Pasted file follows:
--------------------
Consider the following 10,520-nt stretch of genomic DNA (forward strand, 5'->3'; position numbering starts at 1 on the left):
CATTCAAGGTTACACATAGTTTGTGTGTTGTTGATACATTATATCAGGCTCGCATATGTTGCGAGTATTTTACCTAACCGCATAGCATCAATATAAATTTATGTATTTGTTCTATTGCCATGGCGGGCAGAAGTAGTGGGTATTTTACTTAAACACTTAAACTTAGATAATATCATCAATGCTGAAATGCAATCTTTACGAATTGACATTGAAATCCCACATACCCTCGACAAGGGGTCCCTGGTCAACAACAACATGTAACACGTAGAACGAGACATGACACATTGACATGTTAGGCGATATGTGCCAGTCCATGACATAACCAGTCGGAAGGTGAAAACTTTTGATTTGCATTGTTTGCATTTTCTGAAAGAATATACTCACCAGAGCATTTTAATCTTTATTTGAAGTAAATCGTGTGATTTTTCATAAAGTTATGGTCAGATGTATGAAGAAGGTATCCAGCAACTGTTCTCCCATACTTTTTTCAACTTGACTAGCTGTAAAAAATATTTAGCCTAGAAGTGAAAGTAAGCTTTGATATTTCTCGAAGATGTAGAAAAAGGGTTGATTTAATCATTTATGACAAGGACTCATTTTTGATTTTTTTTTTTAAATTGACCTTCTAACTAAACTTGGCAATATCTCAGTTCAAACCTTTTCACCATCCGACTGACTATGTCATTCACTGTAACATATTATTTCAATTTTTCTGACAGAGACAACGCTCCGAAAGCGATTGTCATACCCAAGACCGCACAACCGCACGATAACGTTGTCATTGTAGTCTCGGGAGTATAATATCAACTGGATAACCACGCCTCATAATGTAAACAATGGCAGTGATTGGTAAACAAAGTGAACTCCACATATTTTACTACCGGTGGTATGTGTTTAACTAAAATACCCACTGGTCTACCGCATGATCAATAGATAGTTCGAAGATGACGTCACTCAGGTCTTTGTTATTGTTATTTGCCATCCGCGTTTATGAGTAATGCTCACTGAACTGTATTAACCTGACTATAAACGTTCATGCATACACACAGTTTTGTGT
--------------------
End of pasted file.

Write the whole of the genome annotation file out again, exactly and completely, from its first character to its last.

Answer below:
Consider the following 10,520-nt stretch of genomic DNA (forward strand, 5'->3'; position numbering starts at 1 on the left):
CATTCAAGGTTACACATAGTTTGTGTGTTGTTGATACATTATATCAGGCTCGCATATGTTGCGAGTATTTTACCTAACCGCATAGCATCAATATAAATTTATGTATTTGTTCTATTGCCATGGCGGGCAGAAGTAGTGGGTATTTTACTTAAACACTTAAACTTAGATAATATCATCAATGCTGAAATGCAATCTTTACGAATTGACATTGAAATCCCACATACCCTCGACAAGGGGTCCCTGGTCAACAACAACATGTAACACGTAGAACGAGACATGACACATTGACATGTTAGGCGATATGTGCCAGTCCATGACATAACCAGTCGGAAGGTGAAAACTTTTGATTTGCATTGTTTGCATTTTCTGAAAGAATATACTCACCAGAGCATTTTAATCTTTATTTGAAGTAAATCGTGTGATTTTTCATAAAGTTATGGTCAGATGTATGAAGAAGGTATCCAGCAACTGTTCTCCCATACTTTTTTCAACTTGACTAGCTGTAAAAAATATTTAGCCTAGAAGTGAAAGTAAGCTTTGATATTTCTCGAAGATGTAGAAAAAGGGTTGATTTAATCATTTATGACAAGGACTCATTTTTGATTTTTTTTTTTAAATTGACCTTCTAACTAAACTTGGCAATATCTCAGTTCAAACCTTTTCACCATCCGACTGACTATGTCATTCACTGTAACATATTATTTCAATTTTTCTGACAGAGACAACGCTCCGAAAGCGATTGTCATACCCAAGACCGCACAACCGCACGATAACGTTGTCATTGTAGTCTCGGGAGTATAATATCAACTGGATAACCACGCCTCATAATGTAAACAATGGCAGTGATTGGTAAACAAAGTGAACTCCACATATTTTACTACCGGTGGTATGTGTTTAACTAAAATACCCACTGGTCTACCGCATGATCAATAGATAGTTCGAAGATGACGTCACTCAGGTCTTTGTTATTGTTATTTGCCATCCGCGTTTATGAGTAATGCTCACTGAACTGTATTAACCTGACTATAAACGTTCATGCATACACACAGTTTTGTGT